Teen brings gifts to kids in Ethiopia
December 14, 2004
STUTTGART, Germany — Laura Ingold doesn’t want to be a coddled kid.
So she’s giving for Christmas instead of receiving.
Laura, a junior at Patch American High School, has spent recent months saving money for a plane ticket to Mettu, Ethiopia, where she will hand out soccer balls and school supplies she has collected for an orphanage.
Laura plans to help build a kindergarten and give soccer lessons to the children there.
Her plane left Saturday.
“Americans are so spoiled; I know that’s stereotypical but it’s true,” Laura said.
“I want to get outside my comfort zone.”
Laura and several members of her church, which has “adopted” the orphanage, are making the annual trip. The 16-year-old said her interest was sparked by photos from previous trips hanging on the Patch Chapel walls.
“I thought, ‘If giving money can help all these kids, I could go there personally and give them the one thing they really need, which is love,’” she said.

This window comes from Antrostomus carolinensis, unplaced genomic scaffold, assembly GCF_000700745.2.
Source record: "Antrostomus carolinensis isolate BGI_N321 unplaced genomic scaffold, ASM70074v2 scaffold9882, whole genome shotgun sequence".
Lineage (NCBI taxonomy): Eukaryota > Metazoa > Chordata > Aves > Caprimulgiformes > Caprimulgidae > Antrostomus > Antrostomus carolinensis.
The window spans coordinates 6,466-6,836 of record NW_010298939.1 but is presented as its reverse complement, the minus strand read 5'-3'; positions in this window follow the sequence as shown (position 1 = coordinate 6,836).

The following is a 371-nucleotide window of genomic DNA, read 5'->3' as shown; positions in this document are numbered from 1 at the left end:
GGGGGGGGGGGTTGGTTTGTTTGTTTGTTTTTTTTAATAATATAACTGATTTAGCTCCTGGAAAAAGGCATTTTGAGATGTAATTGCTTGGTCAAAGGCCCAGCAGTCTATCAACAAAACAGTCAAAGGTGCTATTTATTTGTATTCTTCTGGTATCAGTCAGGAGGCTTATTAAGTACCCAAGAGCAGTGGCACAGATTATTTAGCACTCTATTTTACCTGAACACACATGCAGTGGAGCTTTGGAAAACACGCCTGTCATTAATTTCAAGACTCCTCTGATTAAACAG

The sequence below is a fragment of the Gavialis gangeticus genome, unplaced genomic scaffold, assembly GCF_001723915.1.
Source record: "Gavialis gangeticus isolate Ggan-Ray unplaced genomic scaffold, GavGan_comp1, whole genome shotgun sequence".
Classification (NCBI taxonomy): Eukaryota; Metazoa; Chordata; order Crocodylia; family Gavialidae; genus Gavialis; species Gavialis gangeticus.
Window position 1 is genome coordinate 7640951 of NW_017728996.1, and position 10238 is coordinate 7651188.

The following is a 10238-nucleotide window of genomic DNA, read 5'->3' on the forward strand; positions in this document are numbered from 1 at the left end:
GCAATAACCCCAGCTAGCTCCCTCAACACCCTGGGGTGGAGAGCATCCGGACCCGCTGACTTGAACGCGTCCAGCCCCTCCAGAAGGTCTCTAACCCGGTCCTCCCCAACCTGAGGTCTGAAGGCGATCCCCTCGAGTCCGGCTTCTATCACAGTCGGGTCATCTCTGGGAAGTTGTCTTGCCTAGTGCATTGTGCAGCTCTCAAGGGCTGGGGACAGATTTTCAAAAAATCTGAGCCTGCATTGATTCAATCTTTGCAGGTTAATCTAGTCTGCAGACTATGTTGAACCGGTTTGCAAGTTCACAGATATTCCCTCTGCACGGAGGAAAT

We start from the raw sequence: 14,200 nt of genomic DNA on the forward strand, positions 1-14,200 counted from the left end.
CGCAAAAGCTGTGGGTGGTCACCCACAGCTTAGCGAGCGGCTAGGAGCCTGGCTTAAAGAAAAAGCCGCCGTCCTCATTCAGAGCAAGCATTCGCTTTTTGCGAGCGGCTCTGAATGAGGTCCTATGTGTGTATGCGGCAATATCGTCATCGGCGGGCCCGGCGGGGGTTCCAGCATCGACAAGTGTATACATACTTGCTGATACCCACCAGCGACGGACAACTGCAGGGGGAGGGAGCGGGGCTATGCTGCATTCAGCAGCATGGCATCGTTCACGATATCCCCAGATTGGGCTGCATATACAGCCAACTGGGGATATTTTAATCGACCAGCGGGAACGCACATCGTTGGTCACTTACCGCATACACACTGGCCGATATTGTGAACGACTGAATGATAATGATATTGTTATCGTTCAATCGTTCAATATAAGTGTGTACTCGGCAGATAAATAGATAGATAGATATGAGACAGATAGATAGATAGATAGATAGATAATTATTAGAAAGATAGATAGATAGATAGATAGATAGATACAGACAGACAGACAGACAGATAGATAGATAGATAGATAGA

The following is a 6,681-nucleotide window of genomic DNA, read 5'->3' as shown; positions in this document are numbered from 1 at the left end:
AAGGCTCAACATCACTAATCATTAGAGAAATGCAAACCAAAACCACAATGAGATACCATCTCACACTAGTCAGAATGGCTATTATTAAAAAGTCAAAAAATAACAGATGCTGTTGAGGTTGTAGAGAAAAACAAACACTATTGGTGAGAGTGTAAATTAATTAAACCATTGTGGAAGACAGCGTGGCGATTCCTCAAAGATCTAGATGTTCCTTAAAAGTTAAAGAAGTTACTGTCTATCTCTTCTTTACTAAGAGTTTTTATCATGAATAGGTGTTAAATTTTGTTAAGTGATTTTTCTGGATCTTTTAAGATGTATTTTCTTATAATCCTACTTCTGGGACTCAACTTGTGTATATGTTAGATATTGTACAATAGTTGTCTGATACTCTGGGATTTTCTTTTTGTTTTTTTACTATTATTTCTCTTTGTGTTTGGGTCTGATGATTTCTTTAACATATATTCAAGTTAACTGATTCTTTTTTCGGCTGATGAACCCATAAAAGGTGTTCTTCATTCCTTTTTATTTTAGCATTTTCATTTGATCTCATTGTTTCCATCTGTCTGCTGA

Laura, the daughter of retired Senior Chief Petty Officer Bret and Amy Ingold, saved money by working at the base cinema for $7.90 an hour.
She also took a summer job at the Stuttgart Health Clinic for $5 per hour to help fund her $1,015 plane ticket.
She also brainstormed ways to collect soccer balls and school supplies, such as a school supplies trick-or-treat where residents gave out pencils and notebooks instead of candy.
In addition to her jobs, Laura is president of the junior class, plays soccer and runs cross-country.
Medical or missionary work might be in her future, she said.
She attends Protestant services but doesn’t consider herself a member of any faith.
“I’m not really classified as anything; I just have my faith in God,” Laura said. “It’s too personal to be labeled.”
Laura’s desire to help others comes as no surprise to Army Chaplain (Col.) Sherrill Munn, chaplain of the 6th Area Support Group.
“She is a very mature, dedicated, solid person,” Munn said.
“She has a very strong Christian faith, and is a very ethical, moral person and really involves herself into the community in any way she can.”
In Bahrain, one of her father’s previous stations, Laura said, she was impressed by how some people who were very poor were also completely satisfied with their lot in life.
They just wanted food and water.
Laura, who is scheduled to return Sunday, said she expected to find out if the Ethiopian orphans also wanted God in their lives.
“When I go there I want to share God’s love, to show them God’s love through me,” she said.
“If not, that’s OK. I’ll just play soccer with them and have fun.”